Filtering light based on direction

Potential uses include solar photovoltaics, telescopes, microscopes, and privacy filters for display screens
March 31, 2014

In this photo of the angular-selective sample (the rectangular region), a beam of white light passes through as if the sample was transparent glass. The red beam, coming in at a different angle, is reflected away, as if the sample was a mirror. The other lines are reflections of the beams. (This setup is immersed in liquid filled with light-scattering ­particles to make the rays visible). (credit: Weishun Xu and Yuhao Zhang)

MIT researchers have developed a system that allows light of any color to pass through only if it is coming from one specific angle; the technique reflects all light coming from other directions.

This new approach could ultimately lead to advances in solar photovoltaics, detectors for telescopes and microscopes, and privacy filters for display screens.

The work is described in a paper appearing in the journal Science, written by MIT graduate student Yichen Shen, professor of physics Marin Soljačić, and four others.

The new structure consists of a stack of ultrathin layers of two alternating materials where the thickness of each layer is precisely controlled. “When you have two materials, then generally at the interface between them you will have some reflections,” Soljačić explains.

But at these interfaces, “there is this magical angle called the Brewster angle, and when you come in at exactly that angle and the appropriate polarization, there is no reflection at all.”

While the amount of light reflected at each of these interfaces is small, by combining many layers with the same properties, most of the light can be reflected away — except for that coming in at precisely the right angle and polarization.

Angular selectivity (credit: Yichen Shen et al./Science)

Using a stack of about 80 alternating layers of precise thickness, Shen says, “We are able to reflect light at most of the angles, over a very broad band [of colors]: the entire visible range of frequencies.”

Previous work had demonstrated ways of selectively reflecting light except for one precise angle, but those approaches were limited to a narrow range of colors of light. The new system’s breadth could open up many potential applications, the team says.

Solar energy, optical, other applications

Shen says, “This could have great applications in energy, and especially in solar thermophotovoltaics” — harnessing solar energy by using it to heat a material, which in turn radiates light of a particular color. That light emission can then be harnessed using a photovoltaic cell tuned to make maximum use of that color of light. But for this approach to work, it is essential to limit the heat and light lost to reflections, and re-emission, so the ability to selectively control those reflections could improve efficiency.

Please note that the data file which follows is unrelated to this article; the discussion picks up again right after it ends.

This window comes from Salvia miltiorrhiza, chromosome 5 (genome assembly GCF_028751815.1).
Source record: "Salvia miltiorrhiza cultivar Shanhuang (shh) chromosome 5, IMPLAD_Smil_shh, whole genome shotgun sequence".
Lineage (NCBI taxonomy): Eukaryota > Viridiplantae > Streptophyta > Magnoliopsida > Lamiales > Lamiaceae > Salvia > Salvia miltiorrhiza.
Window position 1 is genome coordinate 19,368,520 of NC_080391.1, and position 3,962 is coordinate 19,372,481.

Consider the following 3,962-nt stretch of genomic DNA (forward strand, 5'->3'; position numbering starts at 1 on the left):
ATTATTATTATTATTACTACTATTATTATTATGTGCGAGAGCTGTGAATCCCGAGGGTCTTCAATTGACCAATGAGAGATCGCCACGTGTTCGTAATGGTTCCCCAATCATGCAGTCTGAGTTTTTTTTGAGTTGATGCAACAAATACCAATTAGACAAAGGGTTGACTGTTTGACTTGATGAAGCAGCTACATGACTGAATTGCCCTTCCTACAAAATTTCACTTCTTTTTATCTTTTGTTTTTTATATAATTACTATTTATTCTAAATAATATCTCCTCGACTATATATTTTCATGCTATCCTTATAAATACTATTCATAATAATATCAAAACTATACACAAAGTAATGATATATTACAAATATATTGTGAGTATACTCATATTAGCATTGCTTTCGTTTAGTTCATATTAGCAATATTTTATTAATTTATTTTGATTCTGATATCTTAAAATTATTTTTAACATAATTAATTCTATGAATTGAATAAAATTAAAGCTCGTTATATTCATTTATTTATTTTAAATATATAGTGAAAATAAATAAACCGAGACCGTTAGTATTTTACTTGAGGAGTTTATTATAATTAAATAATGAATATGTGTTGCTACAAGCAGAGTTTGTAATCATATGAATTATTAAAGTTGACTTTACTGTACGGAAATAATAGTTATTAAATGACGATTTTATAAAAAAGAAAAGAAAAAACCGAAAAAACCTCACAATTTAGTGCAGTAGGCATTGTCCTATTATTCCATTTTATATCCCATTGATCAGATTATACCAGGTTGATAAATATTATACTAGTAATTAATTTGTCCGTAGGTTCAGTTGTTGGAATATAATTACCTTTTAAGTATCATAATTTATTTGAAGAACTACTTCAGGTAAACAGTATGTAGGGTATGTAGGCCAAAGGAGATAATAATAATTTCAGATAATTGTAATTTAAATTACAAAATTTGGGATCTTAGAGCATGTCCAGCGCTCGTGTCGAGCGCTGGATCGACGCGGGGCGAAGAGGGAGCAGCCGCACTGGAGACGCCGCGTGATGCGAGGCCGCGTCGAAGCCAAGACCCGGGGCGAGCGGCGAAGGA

The findings could also prove useful in optical systems, such as microscopes and telescopes, for viewing faint objects that are close to brighter objects — for example, a faint planet next to a bright star. By using a system that receives light only from a certain angle, such devices could have an improved ability to detect faint targets. The filtering could also be applied to display screens on phones or computers, so only those viewing from directly in front could see them.

In principle, the angular selectivity can be made narrower simply by adding more layers to the stack, the researchers say. For the experiments performed so far, the angle of selectivity was about 10 degrees; roughly 90 percent of the light coming in within that angle was allowed to pass through.

While these experiments were done using layers of glass and tantalum oxide, Shen says that in principle any two materials with different refractive indices could be used.

John Pendry, a professor at Imperial College London who was not connected to this research and a pioneer in metamaterials, calls this an “ingenious application.”

Zhejiang University in China was also involved in the research. The work was supported in part by the Army Research Office, through MIT’s Institute for Soldier Nanotechnologies, and the U.S. Department of Energy, through the MIT S3TEC Energy Research Frontier Center.

Abstract of Science paper

Light selection based purely on the angle of propagation is a long-standing scientific challenge. In angularly selective systems, however, the transmission of light usually also depends on the light frequency. We tailored the overlap of the band gaps of multiple one-dimensional photonic crystals, each with a different periodicity, in such a way as to preserve the characteristic Brewster modes across a broadband spectrum. We provide theory as well as an experimental realization with an all — visible spectrum, p-polarized angularly selective material system. Our method enables transparency throughout the visible spectrum at one angle — the generalized Brewster angle — and reflection at every other viewing angle.